I’ve been blacklisted by www.backscatterer.org and have been trying to figure out exactly how this has happened.
The initial blacklisting happened on the 18th October, and I think I have found the culprit, but need some more information regarding backscatter as I’m a little confused as to a few things.
When an email is sent to an account that doesn’t exist, the mail server at the moment sends this:
Delivery to the following recipient failed permanently:
Technical details of permanent failure:
Google tried to deliver your message, but it was rejected by the recipient domain. We recommend contacting the other email provider for further information about the cause of this error. The error that the other server returned was: 550 550 5.1.1 firstname.lastname@example.org: Recipient address rejected: User unknown in virtual alias table (state 14).
----- Original message -----
Received: by 10.100.200.14 with SMTP id x14mr2202787anf.52.1257428197067; Thu,
05 Nov 2009 05:36:37 -0800 (PST)
Date: Thu, 5 Nov 2009 13:36:37 +0000
From: Paul email@example.com
Content-Type: multipart/alternative; boundary=0016368e1a8f044c8f04779fd1a9
Is this counted as Backscatter?
ways to avoid is using greylisting and not sending bounce messages, instead do a reject. There is more but you may want to consult the wiki on it.
The default configuration of Postfix and the mail processing stack in Virtualmin is pretty resistant to backscatter…but there are a handful of configuration settings that can make it more likely.
It looks like you’ve setup a catch-all forwarding alias? That would definitely open you up to backscatter, as your mail server cannot reject during the initial connection, and can only forward the message along to the forward address. Catch-alls of pretty much any type that then bounce during delivery will permit backscatter.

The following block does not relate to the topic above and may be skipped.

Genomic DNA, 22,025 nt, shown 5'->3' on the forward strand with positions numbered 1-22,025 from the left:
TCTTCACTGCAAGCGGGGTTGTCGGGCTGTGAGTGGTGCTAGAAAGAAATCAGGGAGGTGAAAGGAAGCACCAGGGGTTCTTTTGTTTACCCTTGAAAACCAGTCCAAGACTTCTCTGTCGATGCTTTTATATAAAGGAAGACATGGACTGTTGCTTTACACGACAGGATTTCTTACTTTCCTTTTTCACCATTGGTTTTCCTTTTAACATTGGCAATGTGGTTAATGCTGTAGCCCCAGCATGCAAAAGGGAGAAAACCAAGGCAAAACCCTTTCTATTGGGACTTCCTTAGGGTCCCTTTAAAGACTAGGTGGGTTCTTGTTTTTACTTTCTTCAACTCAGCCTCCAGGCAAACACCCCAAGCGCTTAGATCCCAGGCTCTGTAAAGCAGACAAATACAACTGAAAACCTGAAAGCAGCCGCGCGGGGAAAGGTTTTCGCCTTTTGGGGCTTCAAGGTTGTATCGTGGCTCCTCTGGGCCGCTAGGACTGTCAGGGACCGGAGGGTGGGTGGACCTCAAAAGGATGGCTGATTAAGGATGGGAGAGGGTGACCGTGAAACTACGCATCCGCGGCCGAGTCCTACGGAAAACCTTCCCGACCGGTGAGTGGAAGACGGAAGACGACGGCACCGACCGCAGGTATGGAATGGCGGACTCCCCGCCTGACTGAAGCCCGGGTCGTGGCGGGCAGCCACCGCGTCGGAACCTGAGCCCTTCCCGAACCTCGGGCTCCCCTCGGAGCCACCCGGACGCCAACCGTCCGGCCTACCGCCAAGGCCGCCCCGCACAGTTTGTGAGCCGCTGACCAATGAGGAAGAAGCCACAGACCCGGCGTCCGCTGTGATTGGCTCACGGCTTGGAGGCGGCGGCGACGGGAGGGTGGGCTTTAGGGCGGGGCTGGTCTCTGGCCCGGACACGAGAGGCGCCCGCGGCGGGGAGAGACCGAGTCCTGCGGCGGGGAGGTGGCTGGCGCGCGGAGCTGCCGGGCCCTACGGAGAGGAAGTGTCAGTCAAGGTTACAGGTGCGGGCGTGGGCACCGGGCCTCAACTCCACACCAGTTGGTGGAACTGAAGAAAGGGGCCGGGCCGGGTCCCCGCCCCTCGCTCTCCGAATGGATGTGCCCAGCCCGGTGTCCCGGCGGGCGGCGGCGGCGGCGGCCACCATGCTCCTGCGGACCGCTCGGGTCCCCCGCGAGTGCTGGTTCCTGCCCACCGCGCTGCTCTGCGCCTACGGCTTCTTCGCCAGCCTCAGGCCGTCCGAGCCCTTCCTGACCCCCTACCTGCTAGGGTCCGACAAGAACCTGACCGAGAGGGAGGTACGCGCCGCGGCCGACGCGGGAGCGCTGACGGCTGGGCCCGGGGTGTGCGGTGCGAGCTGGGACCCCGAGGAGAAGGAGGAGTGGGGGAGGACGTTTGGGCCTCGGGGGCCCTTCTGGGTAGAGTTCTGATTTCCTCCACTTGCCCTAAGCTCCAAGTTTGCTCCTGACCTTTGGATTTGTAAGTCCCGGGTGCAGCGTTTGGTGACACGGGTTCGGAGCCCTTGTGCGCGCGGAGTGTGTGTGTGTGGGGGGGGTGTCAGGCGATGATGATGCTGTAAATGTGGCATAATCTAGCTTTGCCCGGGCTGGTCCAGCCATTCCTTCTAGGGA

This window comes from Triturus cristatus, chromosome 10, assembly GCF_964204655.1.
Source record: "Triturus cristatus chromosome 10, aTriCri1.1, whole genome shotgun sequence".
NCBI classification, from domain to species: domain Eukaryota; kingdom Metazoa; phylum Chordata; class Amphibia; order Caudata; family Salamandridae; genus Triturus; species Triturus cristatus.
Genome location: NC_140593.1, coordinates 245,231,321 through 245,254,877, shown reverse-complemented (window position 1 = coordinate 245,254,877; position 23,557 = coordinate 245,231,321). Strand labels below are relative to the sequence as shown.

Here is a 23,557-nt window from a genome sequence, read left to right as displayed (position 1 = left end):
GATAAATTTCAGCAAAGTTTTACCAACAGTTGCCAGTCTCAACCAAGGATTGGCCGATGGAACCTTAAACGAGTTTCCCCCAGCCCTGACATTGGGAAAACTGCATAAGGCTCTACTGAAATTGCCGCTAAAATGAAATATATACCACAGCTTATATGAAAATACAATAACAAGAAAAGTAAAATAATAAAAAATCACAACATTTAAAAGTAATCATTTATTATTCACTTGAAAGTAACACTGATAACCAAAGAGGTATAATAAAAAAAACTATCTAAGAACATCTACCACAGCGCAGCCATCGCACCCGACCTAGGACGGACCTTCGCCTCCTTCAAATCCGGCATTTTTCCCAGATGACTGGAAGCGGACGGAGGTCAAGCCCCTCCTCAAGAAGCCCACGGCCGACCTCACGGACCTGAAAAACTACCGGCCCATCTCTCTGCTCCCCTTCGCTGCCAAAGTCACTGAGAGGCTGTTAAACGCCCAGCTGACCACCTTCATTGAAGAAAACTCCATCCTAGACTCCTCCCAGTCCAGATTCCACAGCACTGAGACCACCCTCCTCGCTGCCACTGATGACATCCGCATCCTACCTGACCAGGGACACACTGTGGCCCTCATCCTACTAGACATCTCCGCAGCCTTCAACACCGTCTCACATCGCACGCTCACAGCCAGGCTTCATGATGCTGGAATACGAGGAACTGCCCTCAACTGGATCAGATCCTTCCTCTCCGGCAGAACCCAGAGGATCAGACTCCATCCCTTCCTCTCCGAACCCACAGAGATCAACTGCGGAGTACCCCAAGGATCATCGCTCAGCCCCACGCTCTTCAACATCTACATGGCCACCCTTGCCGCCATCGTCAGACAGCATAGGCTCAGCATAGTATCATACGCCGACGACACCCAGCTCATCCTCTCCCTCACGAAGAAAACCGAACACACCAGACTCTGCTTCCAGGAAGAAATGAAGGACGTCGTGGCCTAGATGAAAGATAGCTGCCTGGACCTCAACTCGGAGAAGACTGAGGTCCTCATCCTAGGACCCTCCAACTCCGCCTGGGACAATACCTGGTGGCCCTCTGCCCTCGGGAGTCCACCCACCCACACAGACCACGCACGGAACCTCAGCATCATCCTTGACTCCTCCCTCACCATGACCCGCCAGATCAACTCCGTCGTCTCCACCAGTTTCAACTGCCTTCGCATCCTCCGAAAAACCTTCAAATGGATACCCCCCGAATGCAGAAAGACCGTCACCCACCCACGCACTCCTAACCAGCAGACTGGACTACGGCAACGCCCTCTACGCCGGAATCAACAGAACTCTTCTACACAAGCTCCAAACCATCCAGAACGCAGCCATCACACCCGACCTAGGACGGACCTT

Actually, any kind of bounce (anything that happens during mail delivery rather than during the initial connection) will permit backscatter. So, if you configure the spam or AV filters to bounce rather than quarantine or delete the mail, backscatter will be enabled. We frequently get folks asking to bounce spam or viruses, by default, but that’s old school thinking…you just can’t do it these days, because you become an active participant in spamming by doing so.
As ronald mentioned, greylisting will dramatically reduce backscatter…but it’s a side effect of the way spammers currently operate, and probably won’t always be true. The only real way to completely stop it is to never bounce and never forward to recipients that might bounce (realistically, one still probably needs to bounce under some circumstances; quota overage, primarily).
Thanks for the responses. I’m pretty sure that Postfix is doing the right thing and sending rejects. What is interesting is that I have had one ‘count’ of backscatter:
A total of 1 Impacts were detected during this listing. Last was 18.10.2009 12:00 CEST +/- 10 minutes.
Earliest date this IP can expire is 15.11.2009 11:00 CET.
Seems a little draconian don’t it?
lol so one count of backscatter gets you blacklisted. Gheez, we better shut down the servers.
according to there website…
Listing Policy is quite simple. Every IP which backscatters or does sender callouts will be listed the next 4 weeks here.
Seems to be harsh and sender callouts is quite common, even SourceForge uses this method.
But then again UCEPROTECT is much harsher then even SORBS is and there is almost no 100% way to prevent backscatter unless you d/c from the net.
There IS an easy 100% way to prevent backscatter, and the default Postfix configuration provides it.
Do not enable address verification, and do not send bounce messages.
The reasoning is clear. Much spam is sent with forged Sender addresses. Verification and bounce messages abuse innocent parties who had nothing whatsoever to do with the mail you’re receiving.